It was these achievements which established the comparatively generous pattern of support for science after the war. And today? Today, it seems, the party is over. Looking back to a period that saw the appointment of the first Minister of Science and the first Government Science Adviser, and reflecting on the position now in both domains, that conclusion is inescapable. •

Dr Bernard Dixon, who writes this column fortnightly in The Spectator, is editor of New Scientist

agonised writhing of officials when convicted train robber Charlie Wilson went 'awol' from HMP Winson Green in 1964; and the apoplectic fits that were publicly acted out when his erstwhile colleague Ronald Biggs took a powder from Wandsworth a few months later.

You almost certainly remember the time George Blake emigrated without authority from Wormwood Scrubs to Moscow, and the naked panic which seized Whitehall and caused them to appoint the Governor of the Isle of Wight to preside over an inquiry into the whole escape business. And the even greater panic which seized them when Mountbatten actually produced a report which, without mincing words, said things that needed to be said and made recommendations that needed to be made. (Needless to say, of course, they didn't act on the more vital bits of the report, the tradition of ministerial responsibility was abrogated with the full authority of Harold Wilson, and the only head that fell was that of a senior civil servant who was 'retired early'.) Well, since then we haven't heard a great deal about escapes simply because there haven't been many and those that have taken place have failed to capture the public imagination.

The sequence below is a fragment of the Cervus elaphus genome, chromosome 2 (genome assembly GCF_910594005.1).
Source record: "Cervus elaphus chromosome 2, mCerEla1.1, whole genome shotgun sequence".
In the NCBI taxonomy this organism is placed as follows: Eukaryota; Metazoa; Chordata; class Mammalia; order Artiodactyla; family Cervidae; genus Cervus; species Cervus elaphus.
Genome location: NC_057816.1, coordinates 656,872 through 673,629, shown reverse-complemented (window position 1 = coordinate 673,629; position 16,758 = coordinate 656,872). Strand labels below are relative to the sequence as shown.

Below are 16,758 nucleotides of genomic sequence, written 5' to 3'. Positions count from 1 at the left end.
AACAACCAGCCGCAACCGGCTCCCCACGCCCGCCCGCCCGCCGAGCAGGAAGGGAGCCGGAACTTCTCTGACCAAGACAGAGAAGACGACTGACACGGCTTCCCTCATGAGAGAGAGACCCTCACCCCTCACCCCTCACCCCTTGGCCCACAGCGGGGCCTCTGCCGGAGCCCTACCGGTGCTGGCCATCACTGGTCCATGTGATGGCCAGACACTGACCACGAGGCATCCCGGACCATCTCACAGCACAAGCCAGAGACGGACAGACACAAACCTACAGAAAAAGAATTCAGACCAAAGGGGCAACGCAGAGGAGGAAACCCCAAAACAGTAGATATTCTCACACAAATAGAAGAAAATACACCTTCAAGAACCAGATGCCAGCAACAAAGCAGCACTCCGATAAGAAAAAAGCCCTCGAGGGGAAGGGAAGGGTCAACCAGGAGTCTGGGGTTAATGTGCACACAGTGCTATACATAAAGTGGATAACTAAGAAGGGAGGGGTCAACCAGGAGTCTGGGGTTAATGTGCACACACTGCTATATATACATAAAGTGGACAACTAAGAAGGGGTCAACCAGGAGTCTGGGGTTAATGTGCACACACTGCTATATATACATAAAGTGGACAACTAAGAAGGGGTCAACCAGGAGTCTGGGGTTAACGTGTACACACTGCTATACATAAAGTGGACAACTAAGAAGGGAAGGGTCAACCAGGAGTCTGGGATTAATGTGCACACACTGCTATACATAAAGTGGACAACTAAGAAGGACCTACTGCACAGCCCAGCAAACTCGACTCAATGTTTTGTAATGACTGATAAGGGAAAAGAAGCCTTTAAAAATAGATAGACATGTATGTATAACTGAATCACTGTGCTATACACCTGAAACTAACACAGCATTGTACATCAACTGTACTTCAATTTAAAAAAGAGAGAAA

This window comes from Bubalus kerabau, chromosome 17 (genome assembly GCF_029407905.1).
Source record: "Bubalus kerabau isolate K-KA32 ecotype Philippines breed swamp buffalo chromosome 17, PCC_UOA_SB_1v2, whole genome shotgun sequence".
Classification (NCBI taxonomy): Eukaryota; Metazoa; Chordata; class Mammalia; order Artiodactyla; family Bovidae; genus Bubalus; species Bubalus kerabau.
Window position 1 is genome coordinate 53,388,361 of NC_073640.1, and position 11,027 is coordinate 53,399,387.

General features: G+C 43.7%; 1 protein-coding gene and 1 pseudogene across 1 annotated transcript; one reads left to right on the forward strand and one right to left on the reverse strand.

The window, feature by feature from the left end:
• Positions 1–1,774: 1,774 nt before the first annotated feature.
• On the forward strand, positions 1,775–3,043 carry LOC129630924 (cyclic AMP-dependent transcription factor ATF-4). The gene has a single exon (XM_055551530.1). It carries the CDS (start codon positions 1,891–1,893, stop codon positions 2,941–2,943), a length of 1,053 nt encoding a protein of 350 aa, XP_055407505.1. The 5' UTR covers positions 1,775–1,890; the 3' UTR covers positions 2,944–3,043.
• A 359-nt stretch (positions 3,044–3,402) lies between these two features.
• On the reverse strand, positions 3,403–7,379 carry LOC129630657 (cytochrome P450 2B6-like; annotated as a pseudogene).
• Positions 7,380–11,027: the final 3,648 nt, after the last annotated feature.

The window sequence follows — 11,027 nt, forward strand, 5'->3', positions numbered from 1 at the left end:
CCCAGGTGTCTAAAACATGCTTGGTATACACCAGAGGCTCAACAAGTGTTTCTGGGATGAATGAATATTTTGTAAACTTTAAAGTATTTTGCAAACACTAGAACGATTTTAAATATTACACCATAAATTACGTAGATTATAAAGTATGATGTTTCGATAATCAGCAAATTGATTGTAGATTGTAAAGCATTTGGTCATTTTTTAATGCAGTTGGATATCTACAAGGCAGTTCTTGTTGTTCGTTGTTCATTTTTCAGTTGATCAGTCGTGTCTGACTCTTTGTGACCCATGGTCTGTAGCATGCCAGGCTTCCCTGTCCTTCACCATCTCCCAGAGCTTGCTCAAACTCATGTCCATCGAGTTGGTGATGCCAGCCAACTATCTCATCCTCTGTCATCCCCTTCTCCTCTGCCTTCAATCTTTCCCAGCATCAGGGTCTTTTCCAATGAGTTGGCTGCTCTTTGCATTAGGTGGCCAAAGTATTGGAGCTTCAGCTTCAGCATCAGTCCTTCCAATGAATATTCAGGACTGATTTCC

And that's exactly the way the Home Office 'want it. But at the same time they don't want to be seen to be sitting back, resting secure on their new-fangled security systems, and doing nothing to research into the possibilities. So research — of a sort — they have done.

Absconding from Open Prisons (HMSO 95p) is an absolutely splendid document which tells us very little that we didn't know before and draws conclusions so predictable that they'd have been obvious to a drunken nitwit lost on Dartmoor in a snowstorm.

Did you know — or could you have guessed — for instance, that the increased criminality of people received into prison is one of the reasons for the declining proportion Of prisoners eligible to be sent to open prisons? Or that remarkably few men do abscond considering how easy it is for them to do so?

Or that those who ran away did little harm?

Or that the actions of those who did run away and commit other offences while at large constituted a nuisance rather than a danger?

Now if you didn't know — or couldn't have guessed — then this publication is obviously for you. But I have a duty to warn you that it makes pretty turgid reading, that to get full value for your 95p you'll need at least another forty books for reference purposes, and that you'll probably end up hooked on booze and praying for some notorious gang,ster to escape from the top security wing at Parkhurst just to break the monotony.

You might even feel like fixing a reception for, him in the House of Lords. With Lord Longford in the chair.

Now that would matke this column .